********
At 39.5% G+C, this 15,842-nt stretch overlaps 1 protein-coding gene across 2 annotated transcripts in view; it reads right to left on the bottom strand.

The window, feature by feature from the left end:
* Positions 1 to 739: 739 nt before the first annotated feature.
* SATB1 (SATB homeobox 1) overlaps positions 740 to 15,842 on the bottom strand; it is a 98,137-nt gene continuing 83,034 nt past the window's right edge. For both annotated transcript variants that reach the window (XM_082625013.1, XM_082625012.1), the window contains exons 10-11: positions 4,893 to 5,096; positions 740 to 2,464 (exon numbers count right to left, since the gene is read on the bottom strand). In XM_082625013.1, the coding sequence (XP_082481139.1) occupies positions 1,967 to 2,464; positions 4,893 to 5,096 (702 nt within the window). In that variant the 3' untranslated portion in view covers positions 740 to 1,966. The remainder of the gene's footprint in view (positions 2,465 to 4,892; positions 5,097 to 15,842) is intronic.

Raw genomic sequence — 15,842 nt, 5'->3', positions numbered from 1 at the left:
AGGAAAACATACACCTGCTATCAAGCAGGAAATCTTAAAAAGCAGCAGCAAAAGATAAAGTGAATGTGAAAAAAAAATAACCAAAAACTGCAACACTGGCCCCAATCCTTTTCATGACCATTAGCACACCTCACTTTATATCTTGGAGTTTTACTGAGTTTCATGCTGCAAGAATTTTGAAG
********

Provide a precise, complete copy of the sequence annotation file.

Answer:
At 39.5% G+C, this 15,842-nt stretch overlaps 1 protein-coding gene across 2 annotated transcripts in view; it reads right to left on the bottom strand.

The window, feature by feature from the left end:
* Positions 1 to 739: 739 nt before the first annotated feature.
* SATB1 (SATB homeobox 1) overlaps positions 740 to 15,842 on the bottom strand; it is a 98,137-nt gene continuing 83,034 nt past the window's right edge. For both annotated transcript variants that reach the window (XM_082625013.1, XM_082625012.1), the window contains exons 10-11: positions 4,893 to 5,096; positions 740 to 2,464 (exon numbers count right to left, since the gene is read on the bottom strand). In XM_082625013.1, the coding sequence (XP_082481139.1) occupies positions 1,967 to 2,464; positions 4,893 to 5,096 (702 nt within the window). In that variant the 3' untranslated portion in view covers positions 740 to 1,966. The remainder of the gene's footprint in view (positions 2,465 to 4,892; positions 5,097 to 15,842) is intronic.

Raw genomic sequence — 15,842 nt, 5'->3', positions numbered from 1 at the left:
AGGAAAACATACACCTGCTATCAAGCAGGAAATCTTAAAAAGCAGCAGCAAAAGATAAAGTGAATGTGAAAAAAAAATAACCAAAAACTGCAACACTGGCCCCAATCCTTTTCATGACCATTAGCACACCTCACTTTATATCTTGGAGTTTTACTGAGTTTCATGCTGCAAGAATTTTGAAG